Prevention Is Key To Avoiding This Common Parenting Mistake

Parenting is sometimes a frustrating business – there is always too much to do, and too little time to do it.  There are a million little worries and daily details to take care of while raising a family, and that’s on top of working, cooking, cleaning, and other responsibilities.

It’s little wonder, then, that we lose our cool sometimes.  We are overworked, overwhelmed, and overloaded.  All the stress and busyness of the day can cause us to lash out at the ones we love most – our little ones.

Every parent – even if they are the most patient person in the world – has raised their voice or full-on screamed at their kids from time to time.  It is a common reaction to our feelings of being overwhelmed and out of control.  When we yell at our kids, it often makes us feel even worse than we already did – but there are ways to reconnect and repair the parent-child bond when we lose our cool.

Lemon Lime Adventures reported on a few ways to mend the family fences after yelling at your kids:

Explain: When you catch yourself yelling, stop, calm yourself down, and simply explain to your kids why you got upset.

Everyone – kids and parents alike – make mistakes and have times where they feel out of control.  Explain to your child that you are not perfect; that you feel tired and irritable sometimes just like they do.  Make comparisons to a time they got upset so they can understand parents are people too!

Apologize: Offering a real and sincere apology will go a long way towards reconnecting after yelling at your kids. Don’t include any excuses here, only an apology. “I’m sorry that I yelled, I will try to do better.”

Apologizing to your kids lets them know that you respect them and that their feelings matter.  Tell them that when we truly regret doing something, it helps us to think about our actions in the future and try to avoid the same situation.

Comfort and Love Them: Sometimes kids can become very frightened and upset when their parents yell at them. Be sure to take the time after yelling to give your kids a hug and just assure them that you love them.

Kids are resilient, but they can also be very sensitive to any changes around them.  They depend on us for consistency and security, so when we yell, they may feel frightened at the reaction they are seeing in the people they trust and depend on most.

Forgive Yourself: Don’t beat yourself up too much or feel too guilty for yelling at your kids. It happens, we all have our bad days, and nobody is perfect.

When we yell, it actually increases the physical and emotional stressors already present that caused us to yell in the first place.  Realize you are only human, doing a superhuman job – raising kids is the hardest job in the world.

As long as it is not a common occurrence, our children will understand we made a mistake and move on.  They know how much we love them and are quick to forgive.  Now, forgive yourself – it happens to all of us.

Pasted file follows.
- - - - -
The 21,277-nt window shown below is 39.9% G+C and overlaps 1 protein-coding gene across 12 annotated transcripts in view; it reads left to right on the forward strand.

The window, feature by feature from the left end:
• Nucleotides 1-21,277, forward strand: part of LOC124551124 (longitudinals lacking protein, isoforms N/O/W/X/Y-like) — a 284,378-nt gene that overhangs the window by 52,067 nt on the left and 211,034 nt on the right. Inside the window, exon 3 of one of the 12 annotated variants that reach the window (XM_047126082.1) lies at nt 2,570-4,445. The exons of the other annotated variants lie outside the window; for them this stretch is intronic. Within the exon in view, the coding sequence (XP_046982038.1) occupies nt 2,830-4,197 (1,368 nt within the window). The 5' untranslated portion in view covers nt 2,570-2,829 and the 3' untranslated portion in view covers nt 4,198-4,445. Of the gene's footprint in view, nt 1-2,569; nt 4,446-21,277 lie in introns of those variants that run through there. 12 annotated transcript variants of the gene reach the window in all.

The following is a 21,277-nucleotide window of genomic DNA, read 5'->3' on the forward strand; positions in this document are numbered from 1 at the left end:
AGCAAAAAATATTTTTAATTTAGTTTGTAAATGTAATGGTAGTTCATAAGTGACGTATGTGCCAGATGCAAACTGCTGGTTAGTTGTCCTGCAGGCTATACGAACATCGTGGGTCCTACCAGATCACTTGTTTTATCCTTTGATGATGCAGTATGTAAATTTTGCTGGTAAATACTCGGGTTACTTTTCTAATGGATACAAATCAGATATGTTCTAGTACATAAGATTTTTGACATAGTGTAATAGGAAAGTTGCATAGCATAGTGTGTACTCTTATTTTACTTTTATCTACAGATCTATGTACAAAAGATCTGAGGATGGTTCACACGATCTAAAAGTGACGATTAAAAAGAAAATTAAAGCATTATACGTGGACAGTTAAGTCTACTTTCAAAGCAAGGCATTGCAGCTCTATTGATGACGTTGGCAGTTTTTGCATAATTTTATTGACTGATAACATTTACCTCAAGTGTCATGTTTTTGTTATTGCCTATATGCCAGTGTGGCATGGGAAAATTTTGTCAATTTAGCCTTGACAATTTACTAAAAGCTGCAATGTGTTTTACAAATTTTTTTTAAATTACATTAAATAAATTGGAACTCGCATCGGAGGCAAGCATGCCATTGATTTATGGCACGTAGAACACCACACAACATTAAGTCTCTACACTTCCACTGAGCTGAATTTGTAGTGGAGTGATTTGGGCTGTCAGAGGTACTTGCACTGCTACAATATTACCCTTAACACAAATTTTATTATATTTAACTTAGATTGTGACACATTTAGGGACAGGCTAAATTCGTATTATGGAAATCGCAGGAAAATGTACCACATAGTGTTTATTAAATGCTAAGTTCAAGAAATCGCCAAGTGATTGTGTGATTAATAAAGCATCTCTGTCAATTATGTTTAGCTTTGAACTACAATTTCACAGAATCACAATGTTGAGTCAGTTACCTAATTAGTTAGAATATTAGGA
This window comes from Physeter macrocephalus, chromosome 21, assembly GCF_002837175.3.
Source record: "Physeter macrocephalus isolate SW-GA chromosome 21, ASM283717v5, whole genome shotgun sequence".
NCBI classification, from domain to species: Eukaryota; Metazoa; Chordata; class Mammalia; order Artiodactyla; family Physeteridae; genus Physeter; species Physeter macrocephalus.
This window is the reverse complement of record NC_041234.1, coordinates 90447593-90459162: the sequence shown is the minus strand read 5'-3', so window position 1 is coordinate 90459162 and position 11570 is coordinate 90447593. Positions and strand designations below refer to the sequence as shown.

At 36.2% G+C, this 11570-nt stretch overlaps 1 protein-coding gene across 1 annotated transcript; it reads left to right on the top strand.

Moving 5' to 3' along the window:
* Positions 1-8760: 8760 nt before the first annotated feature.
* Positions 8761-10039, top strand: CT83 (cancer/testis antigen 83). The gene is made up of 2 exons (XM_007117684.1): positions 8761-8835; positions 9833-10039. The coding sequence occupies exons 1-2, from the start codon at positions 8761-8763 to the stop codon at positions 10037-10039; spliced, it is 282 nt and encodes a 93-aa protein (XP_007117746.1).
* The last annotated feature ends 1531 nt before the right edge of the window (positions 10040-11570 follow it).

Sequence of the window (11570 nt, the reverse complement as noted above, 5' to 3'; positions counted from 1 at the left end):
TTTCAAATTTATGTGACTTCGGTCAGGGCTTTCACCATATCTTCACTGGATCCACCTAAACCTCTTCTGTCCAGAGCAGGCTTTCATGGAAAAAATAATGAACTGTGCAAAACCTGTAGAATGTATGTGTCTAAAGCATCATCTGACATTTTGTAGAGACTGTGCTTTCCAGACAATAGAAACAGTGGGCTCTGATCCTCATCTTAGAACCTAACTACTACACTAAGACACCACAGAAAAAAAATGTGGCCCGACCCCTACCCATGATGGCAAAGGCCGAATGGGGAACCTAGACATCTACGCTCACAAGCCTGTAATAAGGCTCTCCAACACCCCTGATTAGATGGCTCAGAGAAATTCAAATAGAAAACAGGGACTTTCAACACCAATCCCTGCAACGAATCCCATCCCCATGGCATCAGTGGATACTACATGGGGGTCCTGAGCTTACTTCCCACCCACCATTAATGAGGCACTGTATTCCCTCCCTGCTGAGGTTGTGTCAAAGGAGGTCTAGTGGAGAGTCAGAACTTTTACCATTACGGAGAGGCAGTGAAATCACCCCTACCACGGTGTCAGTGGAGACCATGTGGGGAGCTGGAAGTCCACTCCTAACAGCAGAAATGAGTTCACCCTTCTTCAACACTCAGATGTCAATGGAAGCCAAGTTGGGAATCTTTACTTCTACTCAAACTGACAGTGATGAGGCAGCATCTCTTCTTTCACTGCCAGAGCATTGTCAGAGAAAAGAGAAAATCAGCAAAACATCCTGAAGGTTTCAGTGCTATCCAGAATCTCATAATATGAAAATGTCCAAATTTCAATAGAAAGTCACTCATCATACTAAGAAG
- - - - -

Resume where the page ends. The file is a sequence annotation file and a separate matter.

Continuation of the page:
Now that you have some techniques to repair the emotional upset that yelling can cause, there are also some ways to prevent it from happening again.

Think about why things got out of control – what you were doing, thinking, or feeling.  Did you plan too much for the day?  Did work, bills, or housework pile up?  Did you skip lunch or not get enough sleep?  These can make all of us feel run down and on edge.

Trying to prevent the things that cause us stress can go a long way toward being calm throughout the day.  Begin the day with a positive attitude, take on one task at a time (moms are pros at multitasking, but then we get easily burned out!), and take a break if you feel yourself getting overwhelmed.

Parents has some great preventative strategies to keep things under control:

Stack the odds. Does it drive you crazy that your toddler likes to dump every foodstuff known to man on the floor? Chances are, if he can’t reach the cereal and rice boxes, he can’t pour them out. Basic babyproofing is a real sanity saver; the more intact your sanity, the less you’ll yell.

Tune in to yourself. Make note of when you’re most likely to lose it and troubleshoot accordingly. Is it first thing in the morning before you’ve had your coffee? Then get your husband to play with your child while you savor that first cup of the day. Or buy a coffeemaker with a timer that starts brewing before you wake up.

Lower your expectations. If you find yourself yelling at your kids all the time, you may simply be expecting too much of them. There’s only so long a baby can sit crammed into a car seat or a toddler can walk in a mall. Acquaint yourself with what’s developmentally appropriate and then tweak your actions.

Be strategic. Find ways to accomplish stressful tasks without your children in tow. If all of you lose it in the grocery store, shop for groceries online after they’re in bed — or even head out to the store after nine, when it’s empty and you can shop quickly and efficiently.

Ask for help. Taking care of young children can be exhausting to say the least. And yelling is a definite sign of stress and fatigue, which means you need (and deserve) a break! Have your husband or a trusted babysitter step in for half a day so you can get some much-needed time to rejuvenate.

And, remember, taking time for yourself is key.  Putting in a full day taking care of others is tiring.  We need to be mentally and physically healthy to do the most important job on earth!

The key to stopping the yelling is to prevent that which makes us overwhelmed and ready to blow our tops.  Avoid the situations that are triggers for your kids and yourself, and enlist help when you know you have a difficult day ahead.

What are some of the triggers you find you must avoid to prevent yelling at the kids?  What are some of your tips for keeping your cool during a busy day with the little ones?  Leave us your thoughts in the comments.

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